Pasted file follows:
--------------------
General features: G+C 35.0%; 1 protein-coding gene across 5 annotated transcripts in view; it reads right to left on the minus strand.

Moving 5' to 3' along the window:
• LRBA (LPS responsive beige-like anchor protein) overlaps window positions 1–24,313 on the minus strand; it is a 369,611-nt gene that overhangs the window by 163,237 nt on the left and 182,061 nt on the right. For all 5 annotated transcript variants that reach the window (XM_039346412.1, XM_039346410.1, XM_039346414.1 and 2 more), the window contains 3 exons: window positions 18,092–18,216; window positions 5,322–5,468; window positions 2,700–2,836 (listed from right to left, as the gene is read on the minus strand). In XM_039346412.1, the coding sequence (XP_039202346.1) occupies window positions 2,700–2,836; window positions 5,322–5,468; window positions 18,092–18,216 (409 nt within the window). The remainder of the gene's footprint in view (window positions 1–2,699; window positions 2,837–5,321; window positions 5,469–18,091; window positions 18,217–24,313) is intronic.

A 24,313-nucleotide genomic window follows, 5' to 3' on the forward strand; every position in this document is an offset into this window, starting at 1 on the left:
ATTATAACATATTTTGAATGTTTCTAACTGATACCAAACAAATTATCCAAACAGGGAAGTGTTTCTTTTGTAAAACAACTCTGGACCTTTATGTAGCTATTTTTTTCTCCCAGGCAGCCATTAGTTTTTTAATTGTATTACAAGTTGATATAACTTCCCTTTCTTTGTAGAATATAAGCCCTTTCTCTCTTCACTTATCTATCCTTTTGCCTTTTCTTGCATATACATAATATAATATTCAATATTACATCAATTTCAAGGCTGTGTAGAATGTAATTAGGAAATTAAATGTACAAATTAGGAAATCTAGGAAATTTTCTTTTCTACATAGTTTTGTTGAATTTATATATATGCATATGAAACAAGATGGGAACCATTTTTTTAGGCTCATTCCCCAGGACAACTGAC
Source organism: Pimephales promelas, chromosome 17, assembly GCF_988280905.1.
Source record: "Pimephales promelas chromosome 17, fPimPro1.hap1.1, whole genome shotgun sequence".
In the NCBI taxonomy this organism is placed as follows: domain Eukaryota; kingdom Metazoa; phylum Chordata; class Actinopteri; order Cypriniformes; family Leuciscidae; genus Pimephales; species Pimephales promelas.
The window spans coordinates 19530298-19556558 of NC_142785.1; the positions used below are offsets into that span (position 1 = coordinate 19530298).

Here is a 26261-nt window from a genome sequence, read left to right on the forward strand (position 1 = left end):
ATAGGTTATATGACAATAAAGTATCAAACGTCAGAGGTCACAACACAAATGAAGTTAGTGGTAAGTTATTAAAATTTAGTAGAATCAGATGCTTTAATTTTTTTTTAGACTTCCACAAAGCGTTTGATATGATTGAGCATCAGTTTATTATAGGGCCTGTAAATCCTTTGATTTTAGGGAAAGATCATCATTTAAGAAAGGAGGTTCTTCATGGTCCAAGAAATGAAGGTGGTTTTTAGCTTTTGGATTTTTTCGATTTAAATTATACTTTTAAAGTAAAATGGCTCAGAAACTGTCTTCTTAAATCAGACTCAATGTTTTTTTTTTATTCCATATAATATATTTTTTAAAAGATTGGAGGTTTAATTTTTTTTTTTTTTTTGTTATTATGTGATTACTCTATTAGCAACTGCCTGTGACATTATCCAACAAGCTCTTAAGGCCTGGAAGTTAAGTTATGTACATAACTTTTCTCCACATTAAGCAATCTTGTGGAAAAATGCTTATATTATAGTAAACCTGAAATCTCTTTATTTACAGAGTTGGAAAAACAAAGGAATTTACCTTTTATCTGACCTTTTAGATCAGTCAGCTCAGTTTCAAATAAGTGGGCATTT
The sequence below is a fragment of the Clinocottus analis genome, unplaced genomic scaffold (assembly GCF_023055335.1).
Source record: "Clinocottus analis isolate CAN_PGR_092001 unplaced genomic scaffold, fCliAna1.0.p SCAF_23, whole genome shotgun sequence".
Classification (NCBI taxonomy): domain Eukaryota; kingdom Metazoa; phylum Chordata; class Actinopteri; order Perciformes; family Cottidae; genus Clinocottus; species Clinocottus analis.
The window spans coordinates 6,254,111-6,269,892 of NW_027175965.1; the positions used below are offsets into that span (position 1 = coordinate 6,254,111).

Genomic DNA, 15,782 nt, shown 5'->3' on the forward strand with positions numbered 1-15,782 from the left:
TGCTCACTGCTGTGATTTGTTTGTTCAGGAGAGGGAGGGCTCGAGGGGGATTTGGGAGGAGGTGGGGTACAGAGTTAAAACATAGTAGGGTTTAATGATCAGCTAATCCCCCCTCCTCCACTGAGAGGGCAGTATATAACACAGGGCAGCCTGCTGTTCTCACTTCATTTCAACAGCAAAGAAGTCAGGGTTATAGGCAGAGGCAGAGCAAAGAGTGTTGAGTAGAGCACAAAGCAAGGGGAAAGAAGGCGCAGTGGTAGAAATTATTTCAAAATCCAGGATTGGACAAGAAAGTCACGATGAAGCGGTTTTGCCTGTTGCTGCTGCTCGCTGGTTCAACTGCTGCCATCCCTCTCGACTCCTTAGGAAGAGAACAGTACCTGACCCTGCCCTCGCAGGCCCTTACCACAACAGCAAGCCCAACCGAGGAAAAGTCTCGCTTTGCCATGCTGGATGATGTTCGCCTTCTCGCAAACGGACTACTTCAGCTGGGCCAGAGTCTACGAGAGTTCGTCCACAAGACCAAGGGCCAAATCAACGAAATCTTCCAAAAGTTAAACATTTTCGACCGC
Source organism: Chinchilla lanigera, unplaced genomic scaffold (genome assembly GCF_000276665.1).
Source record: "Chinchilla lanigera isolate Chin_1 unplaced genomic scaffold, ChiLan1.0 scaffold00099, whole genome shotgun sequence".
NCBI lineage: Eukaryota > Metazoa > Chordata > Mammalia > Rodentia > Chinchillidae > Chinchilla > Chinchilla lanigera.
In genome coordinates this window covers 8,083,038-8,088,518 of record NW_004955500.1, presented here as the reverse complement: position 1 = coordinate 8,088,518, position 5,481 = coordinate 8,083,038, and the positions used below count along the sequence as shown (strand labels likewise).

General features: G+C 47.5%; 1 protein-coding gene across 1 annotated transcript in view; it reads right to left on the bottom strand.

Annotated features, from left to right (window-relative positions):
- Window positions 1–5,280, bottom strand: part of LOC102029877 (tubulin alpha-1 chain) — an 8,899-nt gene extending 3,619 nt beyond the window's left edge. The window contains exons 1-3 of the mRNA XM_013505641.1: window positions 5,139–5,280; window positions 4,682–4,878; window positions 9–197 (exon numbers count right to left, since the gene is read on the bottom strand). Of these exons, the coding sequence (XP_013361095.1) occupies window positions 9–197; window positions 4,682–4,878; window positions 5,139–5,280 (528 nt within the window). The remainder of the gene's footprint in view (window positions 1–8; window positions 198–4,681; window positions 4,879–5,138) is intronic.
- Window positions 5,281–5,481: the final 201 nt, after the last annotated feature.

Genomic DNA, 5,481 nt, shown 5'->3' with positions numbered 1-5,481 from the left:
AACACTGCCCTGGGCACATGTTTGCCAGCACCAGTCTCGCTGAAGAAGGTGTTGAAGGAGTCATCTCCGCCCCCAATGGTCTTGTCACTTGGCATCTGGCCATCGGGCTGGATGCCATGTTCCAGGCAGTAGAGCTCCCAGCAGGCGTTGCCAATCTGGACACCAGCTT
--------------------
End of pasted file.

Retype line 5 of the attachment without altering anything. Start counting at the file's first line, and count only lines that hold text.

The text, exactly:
ATTATAACATATTTTGAATGTTTCTAACTGATACCAAACAAATTATCCAAACAGGGAAGTGTTTCTTTTGTAAAACAACTCTGGACCTTTATGTAGCTATTTTTTTCTCCCAGGCAGCCATTAGTTTTTTAATTGTATTACAAGTTGATATAACTTCCCTTTCTTTGTAGAATATAAGCCCTTTCTCTCTTCACTTATCTATCCTTTTGCCTTTTCTTGCATATACATAATATAATATTCAATATTACATCAATTTCAAGGCTGTGTAGAATGTAATTAGGAAATTAAATGTACAAATTAGGAAATCTAGGAAATTTTCTTTTCTACATAGTTTTGTTGAATTTATATATATGCATATGAAACAAGATGGGAACCATTTTTTTAGGCTCATTCCCCAGGACAACTGAC